I [Bob] think that human language is what is known as “AI complete”. To be good at language, you have to be intelligent, because language is about the world and context. You can’t do what ChatGPT does ignorant of the world or be unable to plan. . . .
Humans also generally produce output one word at a time in spoken language. In writing we can plan and go back and revise. We can do a little planning on the fly, but not nearly as much. To me, this was the biggest open problem in computational linguistics—it’s what my job talk was about in 1989 and now it’s basically a solved problem from the engineering if not scientific perspective.
I [Bob] am not saying there’s no limitations to using the LLM architecture—it doesn’t have any long- or really medium-term memory. I’m just saying it can’t do what it does now without some kind of “intelligence”. If you try to define intelligence more tightly, you either rule out humans or you somehow say that only human meat can be intelligent.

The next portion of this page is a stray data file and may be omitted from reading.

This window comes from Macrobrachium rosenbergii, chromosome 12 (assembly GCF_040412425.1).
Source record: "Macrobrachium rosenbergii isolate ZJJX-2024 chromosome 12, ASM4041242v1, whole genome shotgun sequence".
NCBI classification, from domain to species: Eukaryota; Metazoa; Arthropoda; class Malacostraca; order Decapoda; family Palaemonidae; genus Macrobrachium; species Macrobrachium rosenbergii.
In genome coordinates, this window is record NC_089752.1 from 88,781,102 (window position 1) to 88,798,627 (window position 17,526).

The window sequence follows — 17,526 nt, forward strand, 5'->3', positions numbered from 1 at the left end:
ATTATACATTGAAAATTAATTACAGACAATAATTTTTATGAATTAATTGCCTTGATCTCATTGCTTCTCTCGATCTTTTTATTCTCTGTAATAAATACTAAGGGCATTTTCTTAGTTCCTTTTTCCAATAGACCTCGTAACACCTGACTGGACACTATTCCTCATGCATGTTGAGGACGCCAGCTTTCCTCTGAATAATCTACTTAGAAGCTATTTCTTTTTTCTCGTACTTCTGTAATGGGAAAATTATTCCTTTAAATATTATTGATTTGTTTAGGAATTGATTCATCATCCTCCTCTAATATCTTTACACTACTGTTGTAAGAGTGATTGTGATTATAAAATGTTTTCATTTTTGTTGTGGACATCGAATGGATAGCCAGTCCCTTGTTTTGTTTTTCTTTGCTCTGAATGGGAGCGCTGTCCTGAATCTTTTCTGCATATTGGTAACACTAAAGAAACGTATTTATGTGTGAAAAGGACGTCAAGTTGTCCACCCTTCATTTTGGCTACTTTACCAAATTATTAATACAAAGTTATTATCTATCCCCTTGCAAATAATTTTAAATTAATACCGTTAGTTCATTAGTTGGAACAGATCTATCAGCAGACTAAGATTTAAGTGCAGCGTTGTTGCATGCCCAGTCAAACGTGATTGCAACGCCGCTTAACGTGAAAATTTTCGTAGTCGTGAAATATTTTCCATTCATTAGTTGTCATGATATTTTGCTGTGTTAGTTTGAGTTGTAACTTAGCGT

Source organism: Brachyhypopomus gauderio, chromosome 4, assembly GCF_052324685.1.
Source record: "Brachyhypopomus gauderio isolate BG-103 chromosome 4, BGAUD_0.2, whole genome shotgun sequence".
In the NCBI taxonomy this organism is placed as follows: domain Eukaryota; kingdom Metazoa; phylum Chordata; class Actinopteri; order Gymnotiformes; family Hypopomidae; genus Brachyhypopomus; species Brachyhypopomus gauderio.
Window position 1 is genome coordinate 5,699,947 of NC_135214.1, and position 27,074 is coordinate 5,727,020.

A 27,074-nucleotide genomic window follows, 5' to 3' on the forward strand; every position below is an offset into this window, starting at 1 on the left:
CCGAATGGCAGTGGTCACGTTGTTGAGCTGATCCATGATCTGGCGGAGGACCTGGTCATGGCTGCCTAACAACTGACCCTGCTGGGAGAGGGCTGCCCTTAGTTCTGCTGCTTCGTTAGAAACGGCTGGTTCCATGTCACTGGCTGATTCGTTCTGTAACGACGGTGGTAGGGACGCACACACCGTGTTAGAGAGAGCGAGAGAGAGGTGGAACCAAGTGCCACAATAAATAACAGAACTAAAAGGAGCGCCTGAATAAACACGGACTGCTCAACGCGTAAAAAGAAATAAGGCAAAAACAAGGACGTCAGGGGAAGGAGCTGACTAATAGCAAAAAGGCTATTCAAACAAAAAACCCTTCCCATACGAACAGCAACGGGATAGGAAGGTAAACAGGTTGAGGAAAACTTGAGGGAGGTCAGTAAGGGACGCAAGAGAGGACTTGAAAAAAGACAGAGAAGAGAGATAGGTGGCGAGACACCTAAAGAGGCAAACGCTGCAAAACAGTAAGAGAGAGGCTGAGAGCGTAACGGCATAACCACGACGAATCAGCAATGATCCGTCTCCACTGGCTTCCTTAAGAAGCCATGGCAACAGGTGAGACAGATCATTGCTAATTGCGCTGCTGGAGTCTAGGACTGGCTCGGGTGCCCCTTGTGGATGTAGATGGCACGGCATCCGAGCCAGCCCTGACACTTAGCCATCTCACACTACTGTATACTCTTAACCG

My [Bob’s] position is hardly novel. It’s the take of everyone I know who understands the tech (of course, that’s a no-true-Scotsman argument), including this paper from Microsoft Research. I do think if you have studied cognitive science, philosophy of language, and philosophy of mind, studied language modeling, studied psycholinguistics, have some inkling of natural language compositional semantics and lexical semantics, and you understand crowdsourcing with human feedback, then you’re much more likely to come to the same conclusion as me. If you’re just shooting from the hip without having thought deeply about meaning and how to frame it or how humans process language a subword component at a time, then of course the behavior seems “impossible”. Everyone seems to have confused it with cutting-and-pasting search results, which is not at all what it’s doing.